Following the protest, Thai-backed Central Group, the owner of supermarket chain Big C, met up with the Ministry of Industry and Trade (MoIT) on July 4 to enlighten its suspension of soft-line orders made on June 2.
Accordingly, Philippe Broianigo, CEO of Central Group in Vietnam, has reaffirmed Big C’s commitment to continue order local-made products, including soft-line ones.
Big C, however, will be reviewing its business model, including purchasing activities, to target products of higher quality. The company will thus be working with local suppliers to ensure upcoming orders will better meet the market demand in Vietnam as well as of Thai exporters.
Broianigo has also confirmed that its notice to stop its purchases in 15 days made earlier on was to help the company review and evaluate the capacity of 200 suppliers in Vietnam. Big C thus did not intend to discontinue ordering local-made products.
Big C will now restore its orders of soft-line products from 50 local suppliers starting July 4. In two weeks time, the supermarket will reopen its purchasing activities to other 100 suppliers. The company may need some time to review the capacity of remaining 50 suppliers, as well as their products’ quality and costs, to find out whether they have met the group’s actual requirements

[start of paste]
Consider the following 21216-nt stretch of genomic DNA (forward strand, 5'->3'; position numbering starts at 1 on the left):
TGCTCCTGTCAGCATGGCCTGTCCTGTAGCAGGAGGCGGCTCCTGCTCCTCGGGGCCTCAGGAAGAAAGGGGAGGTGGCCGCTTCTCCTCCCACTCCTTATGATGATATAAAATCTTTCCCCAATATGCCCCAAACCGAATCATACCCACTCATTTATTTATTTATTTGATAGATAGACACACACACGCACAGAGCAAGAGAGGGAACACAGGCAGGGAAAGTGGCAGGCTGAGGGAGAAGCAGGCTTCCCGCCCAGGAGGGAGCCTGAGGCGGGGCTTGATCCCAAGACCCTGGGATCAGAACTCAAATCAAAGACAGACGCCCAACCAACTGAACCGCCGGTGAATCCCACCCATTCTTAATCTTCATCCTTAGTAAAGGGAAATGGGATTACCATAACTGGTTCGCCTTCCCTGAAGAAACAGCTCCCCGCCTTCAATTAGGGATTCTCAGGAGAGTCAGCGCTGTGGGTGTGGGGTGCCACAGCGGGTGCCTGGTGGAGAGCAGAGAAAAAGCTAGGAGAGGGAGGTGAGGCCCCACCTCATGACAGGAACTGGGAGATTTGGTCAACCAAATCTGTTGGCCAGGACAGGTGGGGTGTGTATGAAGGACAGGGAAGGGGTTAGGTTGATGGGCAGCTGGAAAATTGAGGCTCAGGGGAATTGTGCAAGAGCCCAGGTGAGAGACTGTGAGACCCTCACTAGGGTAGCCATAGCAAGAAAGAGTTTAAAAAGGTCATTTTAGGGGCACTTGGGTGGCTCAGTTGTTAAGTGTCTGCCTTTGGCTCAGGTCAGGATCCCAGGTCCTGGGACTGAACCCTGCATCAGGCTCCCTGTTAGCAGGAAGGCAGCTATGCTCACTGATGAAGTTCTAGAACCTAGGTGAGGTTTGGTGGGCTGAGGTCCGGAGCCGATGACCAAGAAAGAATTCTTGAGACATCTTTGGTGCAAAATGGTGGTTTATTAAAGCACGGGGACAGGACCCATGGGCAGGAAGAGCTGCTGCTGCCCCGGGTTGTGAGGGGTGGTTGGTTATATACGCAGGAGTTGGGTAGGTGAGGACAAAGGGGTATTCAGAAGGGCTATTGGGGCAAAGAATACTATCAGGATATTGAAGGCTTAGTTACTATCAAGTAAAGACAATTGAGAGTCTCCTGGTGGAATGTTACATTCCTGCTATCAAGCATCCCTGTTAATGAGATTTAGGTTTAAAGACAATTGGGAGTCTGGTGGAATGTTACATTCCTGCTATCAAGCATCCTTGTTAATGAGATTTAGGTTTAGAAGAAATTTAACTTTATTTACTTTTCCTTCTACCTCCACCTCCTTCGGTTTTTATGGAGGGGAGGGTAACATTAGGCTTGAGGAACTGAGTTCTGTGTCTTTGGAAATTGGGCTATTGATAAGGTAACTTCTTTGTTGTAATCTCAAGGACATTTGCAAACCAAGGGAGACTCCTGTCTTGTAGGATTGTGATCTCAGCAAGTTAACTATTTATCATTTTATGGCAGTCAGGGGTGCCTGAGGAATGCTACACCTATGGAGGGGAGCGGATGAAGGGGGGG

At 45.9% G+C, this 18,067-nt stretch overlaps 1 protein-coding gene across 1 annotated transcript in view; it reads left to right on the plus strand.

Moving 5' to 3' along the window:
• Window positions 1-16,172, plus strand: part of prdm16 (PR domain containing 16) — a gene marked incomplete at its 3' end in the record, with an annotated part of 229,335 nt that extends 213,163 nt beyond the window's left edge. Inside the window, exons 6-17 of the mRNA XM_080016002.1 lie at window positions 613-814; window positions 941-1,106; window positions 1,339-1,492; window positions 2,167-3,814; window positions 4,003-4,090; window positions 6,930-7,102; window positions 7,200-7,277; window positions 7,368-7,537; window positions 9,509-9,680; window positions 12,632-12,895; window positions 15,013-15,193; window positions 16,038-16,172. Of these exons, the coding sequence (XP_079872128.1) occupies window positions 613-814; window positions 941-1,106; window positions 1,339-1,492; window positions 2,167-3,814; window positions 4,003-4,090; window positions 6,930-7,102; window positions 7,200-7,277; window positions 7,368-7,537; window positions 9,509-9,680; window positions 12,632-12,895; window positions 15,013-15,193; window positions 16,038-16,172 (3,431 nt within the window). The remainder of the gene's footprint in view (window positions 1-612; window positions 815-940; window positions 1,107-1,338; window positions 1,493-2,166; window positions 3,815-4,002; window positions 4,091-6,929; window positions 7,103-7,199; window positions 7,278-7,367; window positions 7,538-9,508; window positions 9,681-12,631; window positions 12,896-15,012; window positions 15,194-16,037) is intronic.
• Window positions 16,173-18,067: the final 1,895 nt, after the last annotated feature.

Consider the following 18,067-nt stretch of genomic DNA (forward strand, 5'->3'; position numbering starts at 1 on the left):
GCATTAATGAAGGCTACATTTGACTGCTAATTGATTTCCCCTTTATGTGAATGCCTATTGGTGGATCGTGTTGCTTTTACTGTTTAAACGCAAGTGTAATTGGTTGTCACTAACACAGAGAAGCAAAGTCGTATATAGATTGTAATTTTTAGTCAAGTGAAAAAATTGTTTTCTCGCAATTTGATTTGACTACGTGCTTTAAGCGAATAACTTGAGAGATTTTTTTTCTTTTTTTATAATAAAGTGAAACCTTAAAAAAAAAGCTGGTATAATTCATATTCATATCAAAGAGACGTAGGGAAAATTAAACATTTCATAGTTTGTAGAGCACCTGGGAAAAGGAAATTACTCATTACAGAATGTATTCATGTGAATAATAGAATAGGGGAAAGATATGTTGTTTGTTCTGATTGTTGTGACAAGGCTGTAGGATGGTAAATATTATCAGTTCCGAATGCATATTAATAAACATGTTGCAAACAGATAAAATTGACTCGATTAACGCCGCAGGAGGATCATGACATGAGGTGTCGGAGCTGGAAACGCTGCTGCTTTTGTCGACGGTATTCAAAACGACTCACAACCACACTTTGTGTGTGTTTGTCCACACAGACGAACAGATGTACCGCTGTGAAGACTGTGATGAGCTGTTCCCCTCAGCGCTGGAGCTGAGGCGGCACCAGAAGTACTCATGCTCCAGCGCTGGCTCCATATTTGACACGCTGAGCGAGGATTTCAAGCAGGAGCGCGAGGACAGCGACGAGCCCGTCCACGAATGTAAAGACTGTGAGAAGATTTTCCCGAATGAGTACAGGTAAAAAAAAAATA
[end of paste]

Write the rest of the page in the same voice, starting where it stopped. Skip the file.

In a letter dated July 2 sent to Central Group Vietnam’s partners, the company stated that in order to prepare for its project of restructuring soft-line department in Vietnam, it has decided to suspend all purchasing activities regarding soft-line products from all soft-line suppliers in Vietnam, effective from July 2019.
The suspension of the ordering temporarily is owning to a change in strategy of development of Central Group’s soft-line concept in line with direction from Central Group in Thailand, Central Group Vietnam explained further in the letter.
Deputy minister of Industry and Trade Do Thang Hai, meanwhile, said that while MoIT welcomes foreign invested enterprises doing business in Vietnam, they must respect the agreements signed with local producers or suppliers, as well as local regulations.
Based on the terms and conditions of the agreements that Big C has signed with local suppliers, should their products not meet the specific requirements of Big C, the firm may have the right to turn down the purchases. Yet when it comes to changing business strategy, Big C ought to notify its suppliers and provide an appropriate timeline for the suppliers to adjust their operation accordingly.
Big C currently has around 4,000 suppliers in the country, in which 200 are in the line of garment manufacturing.
Some suppliers have expressed their concerns over Big C’s commitment as they are afraid even with the agreement signed, they would not be certain on whether Big C will adhere to the terms, in terms of the order volume.
These suppliers could understand the changes in Big C’s new business strategy that reshuffles its product structures, but they would definitely need time to resolve their inventory and reduce the number of employees accordingly.